Wednesday, August 03, 2005

Mobile sources and particulate pollution

If you have ever taken some time to wade through the ocean of ignorance, irrationalism, fear and loathing that constitutes the right-wing blogosphere, you've probably had the opportunity to read some hysterical rant against the evil and murderous EPA. If you've ever choked back your bile and opened the editorial pages of the Wall Street Journal or National Review, you've probably read something similar there as well. In each of these venues, there is a familiar and recurring theme: that the EPA has become an abusive and obsolete bureaucratic stronghold which ought to be limited or dissolved because the environment is much cleaner than it was 30 years ago.

As with most right-wing arguments, there is a grain of truth here. Our environment IS much cleaner than it was in 1970 (or 1975 for that matter). The air is cleaner, the water is cleaner, emissions of 300 toxic substances on the TRI have declined dramatically. But these facts do not mean that the battle is over. This article in the New York Times makes this very effectively. Compare the two pictures of Los Angeles' City Hall for a perfect visual comparison. As the article points out, though Los Angeles ozone problem may be greatly decreased it now faces increased health risks from growing particulate pollution attributable to mobile sources. More importantly, because mobile sources are so diverse and because any regulation of them has a more direct impact on individuals, the problems posed by particulate pollution will be harder to address than ozone and its precursors.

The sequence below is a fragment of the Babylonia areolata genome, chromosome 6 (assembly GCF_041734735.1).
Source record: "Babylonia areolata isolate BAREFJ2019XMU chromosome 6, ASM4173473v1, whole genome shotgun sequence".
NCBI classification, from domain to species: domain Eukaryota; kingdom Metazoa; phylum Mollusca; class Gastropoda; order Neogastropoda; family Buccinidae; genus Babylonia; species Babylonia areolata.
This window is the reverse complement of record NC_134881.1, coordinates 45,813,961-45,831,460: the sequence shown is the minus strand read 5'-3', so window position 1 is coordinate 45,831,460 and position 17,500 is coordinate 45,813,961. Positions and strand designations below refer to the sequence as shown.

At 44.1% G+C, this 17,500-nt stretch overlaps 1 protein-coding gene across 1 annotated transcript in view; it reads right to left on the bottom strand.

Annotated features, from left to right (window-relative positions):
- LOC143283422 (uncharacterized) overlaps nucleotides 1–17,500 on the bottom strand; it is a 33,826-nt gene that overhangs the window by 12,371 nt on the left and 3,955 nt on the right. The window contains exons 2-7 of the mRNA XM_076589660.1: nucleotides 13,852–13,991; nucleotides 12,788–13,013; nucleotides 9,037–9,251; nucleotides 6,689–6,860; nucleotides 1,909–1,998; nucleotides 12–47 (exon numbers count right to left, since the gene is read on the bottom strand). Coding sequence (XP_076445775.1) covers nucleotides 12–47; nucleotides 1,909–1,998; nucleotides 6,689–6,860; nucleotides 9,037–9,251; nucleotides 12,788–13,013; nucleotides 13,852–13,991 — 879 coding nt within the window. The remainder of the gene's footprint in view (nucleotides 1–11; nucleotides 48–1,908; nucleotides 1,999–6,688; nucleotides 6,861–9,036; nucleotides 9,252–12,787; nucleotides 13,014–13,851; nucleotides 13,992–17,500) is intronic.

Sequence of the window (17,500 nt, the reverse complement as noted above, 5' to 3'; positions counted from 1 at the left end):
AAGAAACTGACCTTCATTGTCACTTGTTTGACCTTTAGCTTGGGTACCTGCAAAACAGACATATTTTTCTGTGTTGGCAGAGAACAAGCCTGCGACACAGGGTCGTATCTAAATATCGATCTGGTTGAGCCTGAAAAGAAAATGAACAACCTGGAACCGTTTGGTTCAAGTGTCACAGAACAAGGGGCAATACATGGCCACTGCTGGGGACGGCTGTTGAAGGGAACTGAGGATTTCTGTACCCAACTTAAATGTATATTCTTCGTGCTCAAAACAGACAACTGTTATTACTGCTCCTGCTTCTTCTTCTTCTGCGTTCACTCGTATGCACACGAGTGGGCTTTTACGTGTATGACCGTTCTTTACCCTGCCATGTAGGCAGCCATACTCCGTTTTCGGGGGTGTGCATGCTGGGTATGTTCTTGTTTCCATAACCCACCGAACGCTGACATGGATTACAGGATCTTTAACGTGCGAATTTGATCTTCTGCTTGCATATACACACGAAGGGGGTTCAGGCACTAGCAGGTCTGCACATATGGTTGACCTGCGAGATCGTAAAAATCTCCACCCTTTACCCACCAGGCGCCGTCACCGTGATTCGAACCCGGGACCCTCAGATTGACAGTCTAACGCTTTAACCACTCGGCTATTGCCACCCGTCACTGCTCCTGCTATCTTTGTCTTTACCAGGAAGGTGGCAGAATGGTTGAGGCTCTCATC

Whatever the case, do read the article. It's a nice piece of environmental reporting and, even better, discusses lots of issues my lovely wife has been working on of late.